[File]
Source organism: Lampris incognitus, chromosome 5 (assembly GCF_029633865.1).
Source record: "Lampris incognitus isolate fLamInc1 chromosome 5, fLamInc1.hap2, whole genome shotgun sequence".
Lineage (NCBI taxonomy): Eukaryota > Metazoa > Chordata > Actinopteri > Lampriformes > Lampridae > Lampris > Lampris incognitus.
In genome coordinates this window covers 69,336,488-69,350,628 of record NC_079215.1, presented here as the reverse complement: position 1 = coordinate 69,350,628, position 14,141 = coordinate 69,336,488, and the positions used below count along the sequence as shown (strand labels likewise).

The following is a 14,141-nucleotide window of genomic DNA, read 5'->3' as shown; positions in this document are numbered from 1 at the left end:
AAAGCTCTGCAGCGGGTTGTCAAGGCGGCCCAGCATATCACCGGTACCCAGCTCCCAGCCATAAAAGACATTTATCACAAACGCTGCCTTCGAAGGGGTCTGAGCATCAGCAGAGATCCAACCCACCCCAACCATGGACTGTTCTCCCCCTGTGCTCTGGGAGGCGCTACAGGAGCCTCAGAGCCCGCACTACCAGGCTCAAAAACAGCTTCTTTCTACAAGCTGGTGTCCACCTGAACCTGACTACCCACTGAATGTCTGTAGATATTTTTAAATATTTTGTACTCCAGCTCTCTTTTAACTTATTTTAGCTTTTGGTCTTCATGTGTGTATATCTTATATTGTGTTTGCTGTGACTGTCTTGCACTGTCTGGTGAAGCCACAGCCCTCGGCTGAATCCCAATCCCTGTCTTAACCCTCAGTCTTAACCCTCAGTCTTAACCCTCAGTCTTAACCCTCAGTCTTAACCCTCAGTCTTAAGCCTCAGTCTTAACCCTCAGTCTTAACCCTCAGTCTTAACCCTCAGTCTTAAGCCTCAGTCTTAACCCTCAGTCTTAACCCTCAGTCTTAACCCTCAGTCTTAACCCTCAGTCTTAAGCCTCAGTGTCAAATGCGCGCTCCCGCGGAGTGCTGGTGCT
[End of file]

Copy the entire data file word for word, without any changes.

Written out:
Source organism: Lampris incognitus, chromosome 5 (assembly GCF_029633865.1).
Source record: "Lampris incognitus isolate fLamInc1 chromosome 5, fLamInc1.hap2, whole genome shotgun sequence".
Lineage (NCBI taxonomy): Eukaryota > Metazoa > Chordata > Actinopteri > Lampriformes > Lampridae > Lampris > Lampris incognitus.
In genome coordinates this window covers 69,336,488-69,350,628 of record NC_079215.1, presented here as the reverse complement: position 1 = coordinate 69,350,628, position 14,141 = coordinate 69,336,488, and the positions used below count along the sequence as shown (strand labels likewise).

The following is a 14,141-nucleotide window of genomic DNA, read 5'->3' as shown; positions in this document are numbered from 1 at the left end:
AAAGCTCTGCAGCGGGTTGTCAAGGCGGCCCAGCATATCACCGGTACCCAGCTCCCAGCCATAAAAGACATTTATCACAAACGCTGCCTTCGAAGGGGTCTGAGCATCAGCAGAGATCCAACCCACCCCAACCATGGACTGTTCTCCCCCTGTGCTCTGGGAGGCGCTACAGGAGCCTCAGAGCCCGCACTACCAGGCTCAAAAACAGCTTCTTTCTACAAGCTGGTGTCCACCTGAACCTGACTACCCACTGAATGTCTGTAGATATTTTTAAATATTTTGTACTCCAGCTCTCTTTTAACTTATTTTAGCTTTTGGTCTTCATGTGTGTATATCTTATATTGTGTTTGCTGTGACTGTCTTGCACTGTCTGGTGAAGCCACAGCCCTCGGCTGAATCCCAATCCCTGTCTTAACCCTCAGTCTTAACCCTCAGTCTTAACCCTCAGTCTTAACCCTCAGTCTTAACCCTCAGTCTTAAGCCTCAGTCTTAACCCTCAGTCTTAACCCTCAGTCTTAACCCTCAGTCTTAAGCCTCAGTCTTAACCCTCAGTCTTAACCCTCAGTCTTAACCCTCAGTCTTAACCCTCAGTCTTAAGCCTCAGTGTCAAATGCGCGCTCCCGCGGAGTGCTGGTGCT